Cr Russell said his recollection of: the late Mayor dated back from the first time when he stood for the House. : He recognised that Mr Petrie was a brilliant orator. They had had breezy passages" at the Council but there was always the best of feeling. Cr Jackson said he had known Mr Petrie for many years, but not properly until he joined the Council's taole. He was a man who pleaded for the masses, and did his utmost fo/ the uplifting of the people. He was a happy father and had a happy family. It was a sad home coming to see one so mKch respected brought home a corpse. ' , ' Cr. Coates said the funeral to-da> was a fitting testimony of the people's affection. There was one thing that the late "Mayor did for the town and that was to make Greymouth. It 1 was the late Mayor who got the Native Land Transfer Act passed .wiiich gave the tenants a good title: The loss of the Mayor was not local but colonial - ' •> • a The resolution was put and earned unan ™°Jg (^ lON 0F MA yQR. "* Cr Coates announced that the next business was the election of Mayor. The Borough solicitor was present and gave his opinion that it was the duty of the Council to proceed to elect another Mayor. Mr Hannan said the only doubt on the matter was that the Mayor was not installed at the time of his death. Mr Martin, Municipal ; solicitor, gave it as his opinion that the Mayor was not elected untl installed, and the only way out of the difficulty was to apply to the Governor under Section 407 for an Order.-in-Council allowing a fresh election. Mr Hannan, however, was of the opinion that the Council had power to proceed to elect a Mayor under Section 35 of the Municipal Corporation Act, 1000. It -wasj^however, not free from doubt. The position was that any ratepayer could apply to the Supreme Court for the removal of the Mayor. Cr Tennent said the Council's duty was clear under Clause 35- He was prepared to vote under that section. It any ratepayer felt agrieved he could proceed to the Supreme Court. He moved that the Council proceed to elect a Mayor. Cr Sheedy. seconded. Carried. Cr Tennent moved that Cr Coates be' elected Mayor, and they would knaiv that, the -duties would be well carried put, and the business conducted creditably. •Cr Sheedy seconded. . He felt sure that the ratepayers would appreciate the efforts of the Council in appointing Mr Coates Mayor. He had acted well and wisely, and hoped and trusted he would survive the term. Mr Coates was a younir man, and it was to be hoped it would be a higher step in the field of politics. Cr Russell nominated Mr James Kerr for the office. He did hot know who was 10 be nominated, but he held that Mr Kerr should have preference. '■■ Twelve' months ago Mr Kerr contested the election with the late Mr Petrie and after a hard contest was defeated by a small majority. Both gentlemen were nominated on the 22nd April of . this year and the public were looking forward to a battle royal between the t>yo. When the late Mr Petrie met with an accident, Mr Kerr announced that he cou?d nqt canvas and when word was rpceiyed. jater that ftlr Petrie's illness w^s. serious, Mr Kerr without consulting: anyone' immediately withdrew. Mr Kerr was too chivalrous a man to contest an election with a man wftp was on his deatn bed. Mr Kerr had experienced illness and bereavement through the death of his own father and like a noble fellow when Victory vas almost assured, retired fiph tfce contest and gave Mr Petrie a walk over. Th^ inevitable then happened and it was only rigftt.th^t the Council should, reciprocate a manly ! action. Mr Kerr was well qualified fpr the position, having served four years o» the Borough Council and seven years op f the Education Board, two years of which he nlled the position of chairman. Mr Kerr would pre fer ejection by the people. lie was willing to meet anyone in a contest. He recognised that Cr Coates would be a doughty champion, but Mr Kerr was willing- to meet him. Mr Kerr would never take action in the Supreme Court to upset the election. He knew that Mr Petrie appreciated Mr Kerr's^action in retiring and he (Mr Russell) felt sure that if Mr Petrie had corrie home in health he would have been the first to resign and invite Mr Kerr to a contest. Mr Petrie was a man who always fought a clean fight. Cr Coates seconded and said if he was sure Mt ( Kerr would be elected by the Council he would not himself stand. He had been proposed and it was his duty to contest. Cr Russell said he had no authority from Mr Kerr to plead the favors or sympathy, but Mr Kerr wanted justice and would leave it to thd Council. ■Cr Bignell said it was quite right to proceed on the ad/ice of Mr Hannan. It was derogative v f or the council to appoint an' outsider, and a councillor should be appointed and Cr Coates was one of the best members. Cr Jockson was opposed x to appoint Ing anyone outside the Council. In his opinion the law as at present §hould be altered, as the election of Cr/ Cpates as Mayor would create an Qxt^ordinary vacancy in the Council. There' "was no reasori to affirm that yi:beft a ; person withdrew from a contest he should, be elected. They had ability and brains in the Council and they should appoint one of their number. Cx Lynch had .much pleasure in sup porting the motion. Cr Coates had showii he had -the support of the rate«^|^:crs at the'elections. In appointing '^lfc(soates.they wpre selecting the best to elect Cr Coates was For— Crs. Sheedy, Jackson, Shanna han, Kettle, Lynch, Tennent anc Bignell. Against — Crs. Russell and Coates. The Chairman then declared Ci Coates elected- - , £* Coates was then sworn in a: Mayor for the ensuing year, Cr Big nell attesting his signature. — Cr Jackson moved and Cr Bignel seconded that the honorium be «£ioi fryear. Carried. MEMORIAL TO LATE MAYOR. : Cr Bignell moved that a publi meeting be called on Monday nigh at eight o'clock for the object of erect ing a memorial to our late Mayor. Cr Lynch seconded. Carried.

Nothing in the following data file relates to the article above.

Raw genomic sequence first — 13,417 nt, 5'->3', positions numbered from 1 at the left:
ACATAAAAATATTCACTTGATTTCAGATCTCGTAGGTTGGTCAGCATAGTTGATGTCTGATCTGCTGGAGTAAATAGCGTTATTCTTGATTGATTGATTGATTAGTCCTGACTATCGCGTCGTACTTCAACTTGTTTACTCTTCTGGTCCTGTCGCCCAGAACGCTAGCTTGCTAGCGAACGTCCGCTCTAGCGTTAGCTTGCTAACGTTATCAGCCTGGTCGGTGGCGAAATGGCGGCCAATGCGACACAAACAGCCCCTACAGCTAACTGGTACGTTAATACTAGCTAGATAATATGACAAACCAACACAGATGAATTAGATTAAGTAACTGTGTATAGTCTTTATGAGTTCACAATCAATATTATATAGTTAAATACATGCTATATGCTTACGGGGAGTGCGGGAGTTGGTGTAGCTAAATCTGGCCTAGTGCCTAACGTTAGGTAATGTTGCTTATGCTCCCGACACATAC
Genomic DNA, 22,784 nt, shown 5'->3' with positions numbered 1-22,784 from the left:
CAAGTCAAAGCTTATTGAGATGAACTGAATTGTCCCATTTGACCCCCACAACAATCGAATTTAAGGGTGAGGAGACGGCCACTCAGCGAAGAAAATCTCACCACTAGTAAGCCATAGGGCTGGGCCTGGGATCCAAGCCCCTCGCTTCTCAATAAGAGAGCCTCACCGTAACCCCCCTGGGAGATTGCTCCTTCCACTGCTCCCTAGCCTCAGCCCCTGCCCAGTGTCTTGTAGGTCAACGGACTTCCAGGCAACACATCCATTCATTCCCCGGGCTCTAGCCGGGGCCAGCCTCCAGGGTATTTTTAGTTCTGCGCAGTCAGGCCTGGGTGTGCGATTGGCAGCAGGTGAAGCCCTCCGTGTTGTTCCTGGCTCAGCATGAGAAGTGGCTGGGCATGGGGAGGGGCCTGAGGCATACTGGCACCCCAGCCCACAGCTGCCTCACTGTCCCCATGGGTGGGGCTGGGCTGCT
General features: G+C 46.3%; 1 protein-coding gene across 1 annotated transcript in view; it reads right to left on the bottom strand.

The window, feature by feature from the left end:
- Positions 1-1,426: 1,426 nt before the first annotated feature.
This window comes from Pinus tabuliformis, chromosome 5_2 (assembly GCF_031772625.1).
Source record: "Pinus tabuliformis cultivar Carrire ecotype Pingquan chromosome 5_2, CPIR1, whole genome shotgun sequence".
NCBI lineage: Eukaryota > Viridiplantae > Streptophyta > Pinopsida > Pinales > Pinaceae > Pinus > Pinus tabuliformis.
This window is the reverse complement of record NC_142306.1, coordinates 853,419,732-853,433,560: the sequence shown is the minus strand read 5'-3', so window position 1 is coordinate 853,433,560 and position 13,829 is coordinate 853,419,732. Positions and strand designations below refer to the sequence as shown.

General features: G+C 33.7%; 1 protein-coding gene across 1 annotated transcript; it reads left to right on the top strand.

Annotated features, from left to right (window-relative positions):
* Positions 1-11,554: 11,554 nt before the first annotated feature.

Woods' Great Peppermint Cure for Coughs and Colds never fails. 13 6d 2s 6d.

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Bibliographic details

BOROUGH COUNCIL, Grey River Argus, 9 May 1908

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BOROUGH COUNCIL Grey River Argus, 9 May 1908